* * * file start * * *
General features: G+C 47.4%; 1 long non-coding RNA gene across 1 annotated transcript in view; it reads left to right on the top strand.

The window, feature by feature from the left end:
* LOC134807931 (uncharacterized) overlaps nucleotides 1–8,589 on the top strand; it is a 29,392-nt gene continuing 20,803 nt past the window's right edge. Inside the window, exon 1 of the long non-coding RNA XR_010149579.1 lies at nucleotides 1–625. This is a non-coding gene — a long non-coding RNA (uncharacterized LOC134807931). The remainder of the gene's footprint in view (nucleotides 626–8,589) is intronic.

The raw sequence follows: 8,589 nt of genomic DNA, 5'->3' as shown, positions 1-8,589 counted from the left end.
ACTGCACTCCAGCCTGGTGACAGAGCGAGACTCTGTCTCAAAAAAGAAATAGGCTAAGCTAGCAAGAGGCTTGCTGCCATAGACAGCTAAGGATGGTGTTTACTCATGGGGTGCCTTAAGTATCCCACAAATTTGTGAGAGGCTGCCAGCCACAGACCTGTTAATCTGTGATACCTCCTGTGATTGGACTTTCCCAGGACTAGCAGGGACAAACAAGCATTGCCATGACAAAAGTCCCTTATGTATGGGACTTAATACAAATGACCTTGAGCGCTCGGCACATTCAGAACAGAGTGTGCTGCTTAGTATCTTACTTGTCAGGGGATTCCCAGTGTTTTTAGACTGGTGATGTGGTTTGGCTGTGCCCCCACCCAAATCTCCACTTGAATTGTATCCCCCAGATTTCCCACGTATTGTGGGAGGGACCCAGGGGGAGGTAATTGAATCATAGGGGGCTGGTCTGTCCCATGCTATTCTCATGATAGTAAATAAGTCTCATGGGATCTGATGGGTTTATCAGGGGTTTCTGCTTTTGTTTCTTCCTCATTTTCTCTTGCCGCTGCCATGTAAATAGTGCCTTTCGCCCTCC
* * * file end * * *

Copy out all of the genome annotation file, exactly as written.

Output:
General features: G+C 47.4%; 1 long non-coding RNA gene across 1 annotated transcript in view; it reads left to right on the top strand.

The window, feature by feature from the left end:
* LOC134807931 (uncharacterized) overlaps nucleotides 1–8,589 on the top strand; it is a 29,392-nt gene continuing 20,803 nt past the window's right edge. Inside the window, exon 1 of the long non-coding RNA XR_010149579.1 lies at nucleotides 1–625. This is a non-coding gene — a long non-coding RNA (uncharacterized LOC134807931). The remainder of the gene's footprint in view (nucleotides 626–8,589) is intronic.

The raw sequence follows: 8,589 nt of genomic DNA, 5'->3' as shown, positions 1-8,589 counted from the left end.
ACTGCACTCCAGCCTGGTGACAGAGCGAGACTCTGTCTCAAAAAAGAAATAGGCTAAGCTAGCAAGAGGCTTGCTGCCATAGACAGCTAAGGATGGTGTTTACTCATGGGGTGCCTTAAGTATCCCACAAATTTGTGAGAGGCTGCCAGCCACAGACCTGTTAATCTGTGATACCTCCTGTGATTGGACTTTCCCAGGACTAGCAGGGACAAACAAGCATTGCCATGACAAAAGTCCCTTATGTATGGGACTTAATACAAATGACCTTGAGCGCTCGGCACATTCAGAACAGAGTGTGCTGCTTAGTATCTTACTTGTCAGGGGATTCCCAGTGTTTTTAGACTGGTGATGTGGTTTGGCTGTGCCCCCACCCAAATCTCCACTTGAATTGTATCCCCCAGATTTCCCACGTATTGTGGGAGGGACCCAGGGGGAGGTAATTGAATCATAGGGGGCTGGTCTGTCCCATGCTATTCTCATGATAGTAAATAAGTCTCATGGGATCTGATGGGTTTATCAGGGGTTTCTGCTTTTGTTTCTTCCTCATTTTCTCTTGCCGCTGCCATGTAAATAGTGCCTTTCGCCCTCC